After exclusion of 2321 with no subsequent delivery record, the remaining 100,778 pregnancies involved 101,779 foetuses, and resulted in 100,148 live births. The women's partners (fathers) were approached whenever possible, and roughly 50,000 fathers agreed to participate. The JECS protocol was approved by the Japanese Ministry of the Environment's Institutional Review Board on Epidemiological Studies, and the Ethics Committees of all participating institutions. All participating mothers and fathers had provided written informed consent.
      As shown in Supplementary Figure 1, we analyzed the data of 41,578 mothers (41,578 male births) in the present study, after discounting multiple participation, restricting to mothers who delivered singleton male live births and for whom there was complete information on exposure and covariates (Table 1), and then excluding participants who reported daily energy intake outside the range of the 1st-99th percentile.
      Table 1Baseline characteristics of 41,578 pregnant women with respect to genistein intake in early pregnancy.
      Number ofWomen≤10th Percentile(n = 4158)11th-89th Percentile(n = 33,262)≥90th Percentile(n = 4158)
      (%)(%)(%)
      Dietary intake in early pregnancy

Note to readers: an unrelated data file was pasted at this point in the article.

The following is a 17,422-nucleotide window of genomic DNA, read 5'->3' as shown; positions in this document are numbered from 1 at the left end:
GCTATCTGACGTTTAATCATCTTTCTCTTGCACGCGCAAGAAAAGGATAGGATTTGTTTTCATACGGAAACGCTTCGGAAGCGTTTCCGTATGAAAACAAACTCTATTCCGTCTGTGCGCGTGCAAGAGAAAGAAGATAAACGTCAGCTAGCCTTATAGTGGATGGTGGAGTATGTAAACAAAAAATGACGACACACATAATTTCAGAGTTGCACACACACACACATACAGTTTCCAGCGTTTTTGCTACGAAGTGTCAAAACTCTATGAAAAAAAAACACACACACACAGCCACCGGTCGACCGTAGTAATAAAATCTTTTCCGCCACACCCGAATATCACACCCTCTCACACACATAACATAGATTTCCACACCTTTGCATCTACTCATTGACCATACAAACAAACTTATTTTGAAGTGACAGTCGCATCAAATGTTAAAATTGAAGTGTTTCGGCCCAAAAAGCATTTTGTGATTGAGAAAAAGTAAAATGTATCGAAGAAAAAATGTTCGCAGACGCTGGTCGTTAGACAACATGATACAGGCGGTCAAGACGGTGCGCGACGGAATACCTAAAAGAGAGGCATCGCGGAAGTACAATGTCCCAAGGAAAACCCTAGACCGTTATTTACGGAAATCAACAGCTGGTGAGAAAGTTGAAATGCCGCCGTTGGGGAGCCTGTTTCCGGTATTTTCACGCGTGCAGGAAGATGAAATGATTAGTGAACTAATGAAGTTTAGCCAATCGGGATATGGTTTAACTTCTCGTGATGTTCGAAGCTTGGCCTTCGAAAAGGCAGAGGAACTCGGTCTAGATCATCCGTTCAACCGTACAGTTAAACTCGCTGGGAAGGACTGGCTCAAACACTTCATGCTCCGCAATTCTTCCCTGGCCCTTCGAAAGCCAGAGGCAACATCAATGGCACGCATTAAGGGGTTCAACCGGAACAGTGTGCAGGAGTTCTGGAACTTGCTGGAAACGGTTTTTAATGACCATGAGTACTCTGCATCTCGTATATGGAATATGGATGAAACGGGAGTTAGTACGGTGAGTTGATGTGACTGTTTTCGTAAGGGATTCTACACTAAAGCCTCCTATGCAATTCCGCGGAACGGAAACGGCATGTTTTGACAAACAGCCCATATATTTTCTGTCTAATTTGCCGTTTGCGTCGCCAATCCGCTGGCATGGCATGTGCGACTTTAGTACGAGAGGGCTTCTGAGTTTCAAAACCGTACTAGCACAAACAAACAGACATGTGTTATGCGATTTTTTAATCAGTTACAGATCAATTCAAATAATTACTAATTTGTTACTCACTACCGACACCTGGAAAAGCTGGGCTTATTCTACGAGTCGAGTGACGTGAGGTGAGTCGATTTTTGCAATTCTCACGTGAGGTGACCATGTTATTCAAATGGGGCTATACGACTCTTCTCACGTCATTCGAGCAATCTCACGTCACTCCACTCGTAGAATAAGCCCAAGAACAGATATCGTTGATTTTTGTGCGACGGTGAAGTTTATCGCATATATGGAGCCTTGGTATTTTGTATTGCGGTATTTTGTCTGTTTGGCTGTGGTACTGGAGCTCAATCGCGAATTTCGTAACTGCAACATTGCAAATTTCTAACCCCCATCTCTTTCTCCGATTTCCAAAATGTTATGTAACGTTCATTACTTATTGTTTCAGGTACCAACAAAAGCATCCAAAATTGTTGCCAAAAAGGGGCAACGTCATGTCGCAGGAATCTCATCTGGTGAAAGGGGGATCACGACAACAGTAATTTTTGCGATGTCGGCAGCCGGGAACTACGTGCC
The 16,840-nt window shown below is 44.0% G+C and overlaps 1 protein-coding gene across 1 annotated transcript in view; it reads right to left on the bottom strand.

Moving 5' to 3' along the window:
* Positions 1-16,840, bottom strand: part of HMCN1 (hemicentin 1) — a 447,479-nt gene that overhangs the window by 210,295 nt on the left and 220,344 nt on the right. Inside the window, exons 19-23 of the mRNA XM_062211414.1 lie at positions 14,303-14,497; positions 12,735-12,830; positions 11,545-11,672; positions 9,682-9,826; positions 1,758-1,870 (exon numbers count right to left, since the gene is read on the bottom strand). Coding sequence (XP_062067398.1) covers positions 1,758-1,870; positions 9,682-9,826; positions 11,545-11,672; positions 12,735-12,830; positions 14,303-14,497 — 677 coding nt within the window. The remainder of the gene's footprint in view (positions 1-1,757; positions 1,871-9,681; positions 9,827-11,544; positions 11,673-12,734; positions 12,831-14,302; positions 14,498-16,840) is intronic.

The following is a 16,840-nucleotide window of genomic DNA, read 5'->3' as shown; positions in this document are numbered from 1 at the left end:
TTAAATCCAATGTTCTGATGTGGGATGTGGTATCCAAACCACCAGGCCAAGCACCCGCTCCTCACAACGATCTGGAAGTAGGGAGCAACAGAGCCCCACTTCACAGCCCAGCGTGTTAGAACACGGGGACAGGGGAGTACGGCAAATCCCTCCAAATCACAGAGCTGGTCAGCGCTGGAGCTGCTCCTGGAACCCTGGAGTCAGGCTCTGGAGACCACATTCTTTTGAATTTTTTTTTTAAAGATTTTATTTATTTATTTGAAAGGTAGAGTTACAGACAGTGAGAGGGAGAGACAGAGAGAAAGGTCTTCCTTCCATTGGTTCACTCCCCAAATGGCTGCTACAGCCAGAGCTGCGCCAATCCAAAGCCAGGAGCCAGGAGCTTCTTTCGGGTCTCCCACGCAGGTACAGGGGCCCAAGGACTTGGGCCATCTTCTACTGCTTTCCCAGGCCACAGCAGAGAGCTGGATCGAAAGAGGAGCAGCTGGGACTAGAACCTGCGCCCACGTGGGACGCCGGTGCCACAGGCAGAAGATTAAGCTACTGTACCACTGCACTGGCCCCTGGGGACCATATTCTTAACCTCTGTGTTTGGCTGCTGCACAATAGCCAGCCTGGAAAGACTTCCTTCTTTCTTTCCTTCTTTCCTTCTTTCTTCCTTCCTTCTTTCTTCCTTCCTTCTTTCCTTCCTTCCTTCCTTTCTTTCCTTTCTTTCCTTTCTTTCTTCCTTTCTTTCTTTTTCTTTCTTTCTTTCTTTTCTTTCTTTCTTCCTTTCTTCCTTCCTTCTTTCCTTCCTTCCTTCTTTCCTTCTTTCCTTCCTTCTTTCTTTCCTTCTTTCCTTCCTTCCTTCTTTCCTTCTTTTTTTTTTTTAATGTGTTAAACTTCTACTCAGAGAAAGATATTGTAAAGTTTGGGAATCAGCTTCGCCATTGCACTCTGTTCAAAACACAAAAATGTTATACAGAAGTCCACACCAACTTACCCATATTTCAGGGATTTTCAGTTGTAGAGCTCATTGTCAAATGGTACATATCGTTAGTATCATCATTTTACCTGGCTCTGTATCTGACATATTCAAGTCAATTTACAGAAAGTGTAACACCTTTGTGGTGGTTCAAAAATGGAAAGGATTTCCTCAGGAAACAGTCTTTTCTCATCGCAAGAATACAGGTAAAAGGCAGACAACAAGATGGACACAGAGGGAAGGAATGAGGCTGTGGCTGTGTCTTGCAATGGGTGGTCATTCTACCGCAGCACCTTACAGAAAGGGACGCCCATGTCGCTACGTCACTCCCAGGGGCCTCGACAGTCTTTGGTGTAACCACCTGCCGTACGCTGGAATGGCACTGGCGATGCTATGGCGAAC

Genistein (mg/day), median41,5783.315.345.3
       Natto (g/day), median41,578010.332.0
       Tofu (g/day), median41,5785.120.540.7
       Fish (g/day), median41,57821.433.334.1
       Vegetables (g/day), median41,578107.9159.7209.0
       Fruit (g/day), median41,57882.9118.8132.3
       Energy (kcal/day), median41,578160617051698
      Age at delivery (years)
       <25359814.48.26.2
       25-2911,36632.327.223.5
       30-3414,90331.136.436.6
       ≥3511,71122.228.233.7
      Educational background (years)
       <1314,30641.434.031.1
       ≥1327,27258.666.168.9
      Household income (million Japanese-yen/year)
       <630,37976.773.070.3
       ≥611,19923.327.029.8
      Occupation in early pregnancy
       Administrative, managerial, professional, or engineering999621.924.423.3
       Clerical730717.717.518.3
       Sales or service897527.121.218.9
       Others384710.49.29.0
       Homemaker11,45322.927.730.6
      Smoking habits
       Never smoked24,50654.559.459.6